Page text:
Otis R. Bowen

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Otis Ray Bowen, M.D.
4th United States Secretary of Health and Human Services
In office
December 13, 1985 – January 20, 1989
President Ronald Reagan
Preceded by Margaret Heckler
Succeeded by Louis Wade Sullivan
44th Governor of Indiana
In office
January 9, 1973 – January 13, 1981
Lieutenant Robert D. Orr
Preceded by Edgar Whitcomb
Succeeded by Robert D. Orr
Personal details
Born February 26, 1918(1918-02-26)
Fulton County, Indiana
Died May 4, 2013(2013-05-04) (aged 95)
Donaldson, Indiana
Political party Republican
Spouse(s) Pearl Irene Wright
Children 4
Profession Physician
Religion Lutheran[1]

Otis R. Bowen, M.D. (February 26, 1918 – May 4, 2013), was the governor of the American state of Indiana from 1973 to 1981. He was the first governor of Indiana to serve two consecutive terms. He was also the United States Secretary of Health and Human Services on the cabinet of President Ronald Reagan.

Bowen was born in a farmhouse in Fulton County, Indiana. He raised his family, practiced medicine, and began his political career while living in Bremen, Indiana, where he still lives today.

On Labor Day weekend in September 1973, Governor Bowen declared amnesty for a group of inmates that took hostages and rioted at the Indiana State Prison. Although his decision to give "blanket amnesty" was a controversial one, it proved to be the correct decision as all the hostages, who were not only guards, but also a few select inmates who were otherwise weak and preyed upon, were released without harm. The guards who were subsequently released after a short meeting took place between the leaders of the riot and Governor Bowen in front of b-block....the inmate negotiation took only a few minutes between the governor and a group of inmates led by one Thomas D Brown (ISP#37151) serving 10 years for armed robbery, and was compelling enough to cause Gov. Bowen to declare a successful "blanket amnesty".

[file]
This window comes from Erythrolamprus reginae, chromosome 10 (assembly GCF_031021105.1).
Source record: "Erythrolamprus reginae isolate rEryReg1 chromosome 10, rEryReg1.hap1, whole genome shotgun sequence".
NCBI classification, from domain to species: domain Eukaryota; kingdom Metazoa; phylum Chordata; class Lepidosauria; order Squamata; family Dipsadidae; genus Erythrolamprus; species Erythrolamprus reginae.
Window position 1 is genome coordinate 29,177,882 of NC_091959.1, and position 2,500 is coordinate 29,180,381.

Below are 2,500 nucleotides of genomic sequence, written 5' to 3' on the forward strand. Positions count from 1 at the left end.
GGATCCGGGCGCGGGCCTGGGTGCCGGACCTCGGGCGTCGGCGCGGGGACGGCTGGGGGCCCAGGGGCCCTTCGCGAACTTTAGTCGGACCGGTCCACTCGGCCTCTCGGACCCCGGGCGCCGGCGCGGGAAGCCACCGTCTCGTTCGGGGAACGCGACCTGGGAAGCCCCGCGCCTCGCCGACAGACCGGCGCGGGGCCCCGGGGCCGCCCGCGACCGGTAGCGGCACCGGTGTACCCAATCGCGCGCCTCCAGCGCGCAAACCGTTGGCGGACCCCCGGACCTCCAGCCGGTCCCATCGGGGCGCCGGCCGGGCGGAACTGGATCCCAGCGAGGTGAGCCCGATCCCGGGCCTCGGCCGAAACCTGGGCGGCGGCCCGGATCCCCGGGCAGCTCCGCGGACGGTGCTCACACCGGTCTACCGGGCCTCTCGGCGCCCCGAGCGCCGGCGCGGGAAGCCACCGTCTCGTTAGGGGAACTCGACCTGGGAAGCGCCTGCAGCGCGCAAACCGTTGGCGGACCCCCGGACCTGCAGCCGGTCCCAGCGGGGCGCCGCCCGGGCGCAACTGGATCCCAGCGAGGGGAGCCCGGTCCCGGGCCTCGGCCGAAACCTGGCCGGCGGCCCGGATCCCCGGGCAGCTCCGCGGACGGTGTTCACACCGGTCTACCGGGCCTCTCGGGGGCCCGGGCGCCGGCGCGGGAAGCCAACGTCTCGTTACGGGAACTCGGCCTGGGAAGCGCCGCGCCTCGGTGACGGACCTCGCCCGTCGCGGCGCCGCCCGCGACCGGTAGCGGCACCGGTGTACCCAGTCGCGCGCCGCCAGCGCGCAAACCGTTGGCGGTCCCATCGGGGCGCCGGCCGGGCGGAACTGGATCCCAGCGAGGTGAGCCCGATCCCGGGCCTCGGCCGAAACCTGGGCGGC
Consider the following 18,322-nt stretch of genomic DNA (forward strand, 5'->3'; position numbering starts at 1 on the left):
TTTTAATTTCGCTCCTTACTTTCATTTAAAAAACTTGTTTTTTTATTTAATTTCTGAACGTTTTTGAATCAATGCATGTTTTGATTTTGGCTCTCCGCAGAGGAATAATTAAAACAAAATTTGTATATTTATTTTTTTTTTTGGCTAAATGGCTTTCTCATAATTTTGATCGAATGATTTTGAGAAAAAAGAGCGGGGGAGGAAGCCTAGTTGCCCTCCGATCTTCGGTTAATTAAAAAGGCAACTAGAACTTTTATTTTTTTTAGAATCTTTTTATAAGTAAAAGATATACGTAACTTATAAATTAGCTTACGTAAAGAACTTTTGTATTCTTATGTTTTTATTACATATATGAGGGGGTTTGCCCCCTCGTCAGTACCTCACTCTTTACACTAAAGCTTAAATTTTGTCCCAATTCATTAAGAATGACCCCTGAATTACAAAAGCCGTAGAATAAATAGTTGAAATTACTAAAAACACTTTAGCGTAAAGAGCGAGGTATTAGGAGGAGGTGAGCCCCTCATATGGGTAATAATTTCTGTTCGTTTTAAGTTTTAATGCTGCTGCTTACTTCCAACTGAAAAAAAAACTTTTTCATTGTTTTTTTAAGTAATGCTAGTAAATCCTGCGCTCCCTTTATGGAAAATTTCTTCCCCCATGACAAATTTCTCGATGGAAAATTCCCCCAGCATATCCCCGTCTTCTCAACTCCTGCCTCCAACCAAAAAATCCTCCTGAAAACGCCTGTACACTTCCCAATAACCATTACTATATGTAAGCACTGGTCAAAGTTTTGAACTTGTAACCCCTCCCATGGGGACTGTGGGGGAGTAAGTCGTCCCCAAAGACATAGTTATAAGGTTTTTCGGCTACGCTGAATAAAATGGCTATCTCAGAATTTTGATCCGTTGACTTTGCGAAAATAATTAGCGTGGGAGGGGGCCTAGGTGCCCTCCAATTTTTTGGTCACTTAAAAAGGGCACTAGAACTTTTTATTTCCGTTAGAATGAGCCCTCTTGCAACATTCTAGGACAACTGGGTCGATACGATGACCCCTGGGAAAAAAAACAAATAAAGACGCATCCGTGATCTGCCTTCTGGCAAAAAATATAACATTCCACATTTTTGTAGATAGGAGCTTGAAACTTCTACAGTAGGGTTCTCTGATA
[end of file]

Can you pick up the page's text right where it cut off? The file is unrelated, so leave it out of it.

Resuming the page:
The governor's action preceded a "domino effect" of changes made in all aspects of the Indiana Department of Corrections. The changes involved personnel, regulations and conditions within areas of the system, e.g. medical, food, access to media, and disciplinary aspects of every day life.

Bowen passed away late May 4, 2013 in his home in Donaldson, Indiana at the age of 95. The cause of death has not been disclosed.[2]

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